The contempt shows up in many ways. In this case, the Baron is guilty of “inhumanity” because a Norwegian psychopath happened to read his blog posts and agree with some of them. Whilst this association is totally irrational, contempt makes it plausible in the context that, if the Baron had not expressed (contemptible) opinions, the shootings might not have happened.

Curiously, this fluffy teddy-bear logic endows the Baron with a supernatural ability to control events, and thus be responsible for them, by expressing his opinions, in writing, in a blog where he has no control whatsoever on the readership. This is the stuff of fairy tales!

And of such is the poison of Utter Contempt.



Slow Train Coming?

Misguided Economic Regulation of U.S. Railroads, Then and Now

The last few decades have seen tremendous improvements in the U.S. railroad industry. After a century of severe regulation nearly brought the United States railroad industry to ruin, policy makers in the 1970s began a process that ultimately resulted in the Staggers Rail Act of 1980, which largely deregulated the industry. But that has not put an end to the political fight over freight rail.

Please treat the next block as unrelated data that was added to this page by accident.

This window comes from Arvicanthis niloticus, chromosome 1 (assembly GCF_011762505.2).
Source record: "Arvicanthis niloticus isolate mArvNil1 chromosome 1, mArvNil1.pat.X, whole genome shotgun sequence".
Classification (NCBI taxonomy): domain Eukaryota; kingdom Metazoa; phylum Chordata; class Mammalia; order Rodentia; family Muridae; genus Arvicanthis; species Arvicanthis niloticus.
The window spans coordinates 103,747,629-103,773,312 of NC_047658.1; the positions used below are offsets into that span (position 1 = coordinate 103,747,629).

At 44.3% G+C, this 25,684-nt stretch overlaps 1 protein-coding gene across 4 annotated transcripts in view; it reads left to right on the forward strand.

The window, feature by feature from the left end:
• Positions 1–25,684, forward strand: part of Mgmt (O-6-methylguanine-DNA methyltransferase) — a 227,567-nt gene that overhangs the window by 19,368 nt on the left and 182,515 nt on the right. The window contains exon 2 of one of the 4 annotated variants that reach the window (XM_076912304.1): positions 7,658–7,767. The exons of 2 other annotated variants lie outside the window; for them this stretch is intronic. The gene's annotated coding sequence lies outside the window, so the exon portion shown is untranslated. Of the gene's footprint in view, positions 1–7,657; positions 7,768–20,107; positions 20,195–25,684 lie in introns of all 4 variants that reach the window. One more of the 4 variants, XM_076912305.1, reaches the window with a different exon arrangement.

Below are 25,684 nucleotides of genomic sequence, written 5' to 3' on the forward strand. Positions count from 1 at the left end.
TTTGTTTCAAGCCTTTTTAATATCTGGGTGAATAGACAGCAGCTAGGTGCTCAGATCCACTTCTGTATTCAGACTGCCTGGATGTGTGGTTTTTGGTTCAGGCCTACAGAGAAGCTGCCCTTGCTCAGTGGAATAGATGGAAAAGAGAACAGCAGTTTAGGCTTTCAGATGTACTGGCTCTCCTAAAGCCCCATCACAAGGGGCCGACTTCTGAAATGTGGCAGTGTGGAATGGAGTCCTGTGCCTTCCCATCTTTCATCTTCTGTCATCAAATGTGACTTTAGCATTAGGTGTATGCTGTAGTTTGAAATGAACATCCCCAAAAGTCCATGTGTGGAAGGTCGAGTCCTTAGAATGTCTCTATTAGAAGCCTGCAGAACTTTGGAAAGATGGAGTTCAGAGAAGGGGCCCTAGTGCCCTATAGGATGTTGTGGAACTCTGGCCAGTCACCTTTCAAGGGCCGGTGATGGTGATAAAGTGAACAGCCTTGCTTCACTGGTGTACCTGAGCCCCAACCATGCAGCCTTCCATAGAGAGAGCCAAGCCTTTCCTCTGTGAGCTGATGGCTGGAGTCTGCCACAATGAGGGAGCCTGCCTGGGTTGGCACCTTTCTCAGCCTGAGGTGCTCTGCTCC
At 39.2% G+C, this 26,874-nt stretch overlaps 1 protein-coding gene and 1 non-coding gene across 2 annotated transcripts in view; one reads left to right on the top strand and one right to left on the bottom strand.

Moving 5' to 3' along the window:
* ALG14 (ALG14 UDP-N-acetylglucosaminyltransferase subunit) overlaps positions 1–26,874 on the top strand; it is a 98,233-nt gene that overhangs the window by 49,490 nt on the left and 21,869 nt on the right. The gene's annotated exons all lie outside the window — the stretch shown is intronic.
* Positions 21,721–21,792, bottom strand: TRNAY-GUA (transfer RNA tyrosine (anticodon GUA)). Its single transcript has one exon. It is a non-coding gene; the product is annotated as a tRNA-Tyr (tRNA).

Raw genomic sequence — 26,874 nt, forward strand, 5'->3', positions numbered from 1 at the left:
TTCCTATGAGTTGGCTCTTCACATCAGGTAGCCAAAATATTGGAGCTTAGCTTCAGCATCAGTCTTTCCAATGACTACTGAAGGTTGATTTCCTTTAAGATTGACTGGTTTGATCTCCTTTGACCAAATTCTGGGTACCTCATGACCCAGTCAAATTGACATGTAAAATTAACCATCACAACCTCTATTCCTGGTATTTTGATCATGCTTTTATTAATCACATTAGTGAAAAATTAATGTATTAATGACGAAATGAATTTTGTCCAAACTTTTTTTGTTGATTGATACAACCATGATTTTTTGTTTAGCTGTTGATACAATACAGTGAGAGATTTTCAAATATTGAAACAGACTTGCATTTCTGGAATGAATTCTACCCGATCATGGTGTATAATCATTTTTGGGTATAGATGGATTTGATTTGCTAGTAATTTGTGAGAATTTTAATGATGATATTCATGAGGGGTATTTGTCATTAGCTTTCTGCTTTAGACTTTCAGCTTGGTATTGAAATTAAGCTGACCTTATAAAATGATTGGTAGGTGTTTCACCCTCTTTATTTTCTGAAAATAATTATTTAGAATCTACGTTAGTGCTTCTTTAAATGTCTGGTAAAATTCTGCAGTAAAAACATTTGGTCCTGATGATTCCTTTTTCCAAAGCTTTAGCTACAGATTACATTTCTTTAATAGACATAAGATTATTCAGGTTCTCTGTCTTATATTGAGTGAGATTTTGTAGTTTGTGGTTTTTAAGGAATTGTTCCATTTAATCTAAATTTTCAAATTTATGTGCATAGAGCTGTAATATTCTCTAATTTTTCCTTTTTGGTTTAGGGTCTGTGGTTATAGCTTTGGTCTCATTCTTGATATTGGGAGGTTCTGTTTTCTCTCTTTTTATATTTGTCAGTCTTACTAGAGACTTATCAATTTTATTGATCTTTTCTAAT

Beginning with the enactment of the Interstate Commerce Act of 1887, the federal government increasingly regulated railroad ownership, operations, and investments in the United States through the Interstate Commerce Commission (ICC). While initially the ICC had little power to enforce rulings, it was subsequently granted significant ratemaking, entry and exit, and operational authority due to the efforts of the Progressive movement. Once railroads became heavily regulated, innovation slowed and American railroads began their long decline. During World War I, the heavily regulated railroads were nationalized by President Woodrow Wilson. After the war, the railroads were returned to private management—albeit in the context of a stultifying regulatory environment.